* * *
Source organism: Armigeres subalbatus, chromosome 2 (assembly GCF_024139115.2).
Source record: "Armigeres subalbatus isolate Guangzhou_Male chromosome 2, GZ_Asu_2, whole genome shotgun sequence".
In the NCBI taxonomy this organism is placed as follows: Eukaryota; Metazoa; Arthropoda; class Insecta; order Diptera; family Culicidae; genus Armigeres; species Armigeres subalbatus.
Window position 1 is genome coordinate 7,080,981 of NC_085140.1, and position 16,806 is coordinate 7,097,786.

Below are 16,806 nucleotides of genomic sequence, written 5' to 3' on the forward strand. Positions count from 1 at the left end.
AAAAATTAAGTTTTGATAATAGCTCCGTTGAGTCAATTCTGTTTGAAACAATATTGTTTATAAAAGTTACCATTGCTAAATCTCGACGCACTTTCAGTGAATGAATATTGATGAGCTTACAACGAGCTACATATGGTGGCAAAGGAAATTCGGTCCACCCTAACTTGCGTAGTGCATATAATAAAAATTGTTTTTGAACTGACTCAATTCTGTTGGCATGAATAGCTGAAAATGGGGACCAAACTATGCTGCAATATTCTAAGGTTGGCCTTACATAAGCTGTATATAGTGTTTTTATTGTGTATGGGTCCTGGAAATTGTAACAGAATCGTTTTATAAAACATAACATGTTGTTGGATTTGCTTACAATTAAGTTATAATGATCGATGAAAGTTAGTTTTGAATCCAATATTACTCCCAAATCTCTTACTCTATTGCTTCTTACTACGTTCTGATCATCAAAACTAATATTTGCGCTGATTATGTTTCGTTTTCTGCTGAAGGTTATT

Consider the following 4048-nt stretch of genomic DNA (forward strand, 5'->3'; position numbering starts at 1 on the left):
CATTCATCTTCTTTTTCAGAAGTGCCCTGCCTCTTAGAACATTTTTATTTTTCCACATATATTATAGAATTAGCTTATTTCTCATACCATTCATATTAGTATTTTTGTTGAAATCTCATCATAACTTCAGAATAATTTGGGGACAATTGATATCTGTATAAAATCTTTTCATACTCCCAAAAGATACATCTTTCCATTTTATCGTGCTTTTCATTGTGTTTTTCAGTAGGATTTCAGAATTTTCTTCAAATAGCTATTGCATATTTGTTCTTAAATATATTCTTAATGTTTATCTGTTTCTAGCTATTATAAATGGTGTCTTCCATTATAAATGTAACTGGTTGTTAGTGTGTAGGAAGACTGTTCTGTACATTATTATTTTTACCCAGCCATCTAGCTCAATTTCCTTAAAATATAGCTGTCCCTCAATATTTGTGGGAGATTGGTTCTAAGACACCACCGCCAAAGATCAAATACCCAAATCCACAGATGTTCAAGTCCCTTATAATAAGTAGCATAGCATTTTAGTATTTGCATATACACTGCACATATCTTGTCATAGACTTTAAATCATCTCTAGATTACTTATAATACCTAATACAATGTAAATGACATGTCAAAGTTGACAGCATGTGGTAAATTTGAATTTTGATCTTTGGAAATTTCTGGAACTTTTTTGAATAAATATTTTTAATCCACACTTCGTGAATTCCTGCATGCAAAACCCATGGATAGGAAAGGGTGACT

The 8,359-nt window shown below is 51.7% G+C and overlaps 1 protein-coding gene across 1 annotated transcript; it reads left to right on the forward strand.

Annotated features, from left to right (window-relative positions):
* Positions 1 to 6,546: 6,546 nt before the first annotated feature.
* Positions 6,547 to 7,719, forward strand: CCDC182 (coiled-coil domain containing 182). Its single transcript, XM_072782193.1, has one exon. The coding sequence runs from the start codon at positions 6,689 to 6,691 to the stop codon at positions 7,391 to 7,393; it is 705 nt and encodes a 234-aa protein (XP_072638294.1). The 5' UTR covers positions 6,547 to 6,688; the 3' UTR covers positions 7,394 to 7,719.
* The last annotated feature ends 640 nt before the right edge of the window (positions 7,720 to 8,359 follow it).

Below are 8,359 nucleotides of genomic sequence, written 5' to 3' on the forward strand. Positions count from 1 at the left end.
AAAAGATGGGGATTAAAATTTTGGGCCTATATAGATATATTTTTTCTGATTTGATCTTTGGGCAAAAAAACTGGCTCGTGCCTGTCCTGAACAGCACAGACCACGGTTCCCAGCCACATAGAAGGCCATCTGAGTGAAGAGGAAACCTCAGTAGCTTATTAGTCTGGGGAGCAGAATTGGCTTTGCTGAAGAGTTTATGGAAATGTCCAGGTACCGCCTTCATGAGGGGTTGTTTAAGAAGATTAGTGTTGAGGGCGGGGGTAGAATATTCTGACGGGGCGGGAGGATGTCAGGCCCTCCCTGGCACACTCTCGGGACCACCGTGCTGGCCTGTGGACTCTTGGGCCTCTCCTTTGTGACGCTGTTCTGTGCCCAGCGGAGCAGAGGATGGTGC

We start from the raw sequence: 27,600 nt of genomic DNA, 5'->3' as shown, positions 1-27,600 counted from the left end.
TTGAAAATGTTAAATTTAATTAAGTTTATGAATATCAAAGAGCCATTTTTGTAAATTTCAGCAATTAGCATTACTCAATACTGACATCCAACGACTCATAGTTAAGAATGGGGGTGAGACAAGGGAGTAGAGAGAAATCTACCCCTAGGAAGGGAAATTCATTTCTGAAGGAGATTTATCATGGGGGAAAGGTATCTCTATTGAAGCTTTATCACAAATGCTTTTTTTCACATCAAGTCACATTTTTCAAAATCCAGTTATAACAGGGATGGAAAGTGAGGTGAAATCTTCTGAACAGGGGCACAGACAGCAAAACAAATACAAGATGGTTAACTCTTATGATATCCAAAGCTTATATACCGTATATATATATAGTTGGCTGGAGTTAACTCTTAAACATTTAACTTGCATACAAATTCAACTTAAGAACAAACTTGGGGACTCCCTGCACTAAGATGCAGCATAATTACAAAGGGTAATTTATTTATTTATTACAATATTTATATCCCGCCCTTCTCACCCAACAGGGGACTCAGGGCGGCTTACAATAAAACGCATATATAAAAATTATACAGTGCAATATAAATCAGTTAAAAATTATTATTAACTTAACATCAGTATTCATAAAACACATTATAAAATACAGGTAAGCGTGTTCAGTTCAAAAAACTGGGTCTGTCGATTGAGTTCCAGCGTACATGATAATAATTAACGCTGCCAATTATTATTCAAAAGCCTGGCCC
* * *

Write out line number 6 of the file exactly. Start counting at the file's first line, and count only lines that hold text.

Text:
AAAAATTAAGTTTTGATAATAGCTCCGTTGAGTCAATTCTGTTTGAAACAATATTGTTTATAAAAGTTACCATTGCTAAATCTCGACGCACTTTCAGTGAATGAATATTGATGAGCTTACAACGAGCTACATATGGTGGCAAAGGAAATTCGGTCCACCCTAACTTGCGTAGTGCATATAATAAAAATTGTTTTTGAACTGACTCAATTCTGTTGGCATGAATAGCTGAAAATGGGGACCAAACTATGCTGCAATATTCTAAGGTTGGCCTTACATAAGCTGTATATAGTGTTTTTATTGTGTATGGGTCCTGGAAATTGTAACAGAATCGTTTTATAAAACATAACATGTTGTTGGATTTGCTTACAATTAAGTTATAATGATCGATGAAAGTTAGTTTTGAATCCAATATTACTCCCAAATCTCTTACTCTATTGCTTCTTACTACGTTCTGATCATCAAAACTAATATTTGCGCTGATTATGTTTCGTTTTCTGCTGAAGGTTATT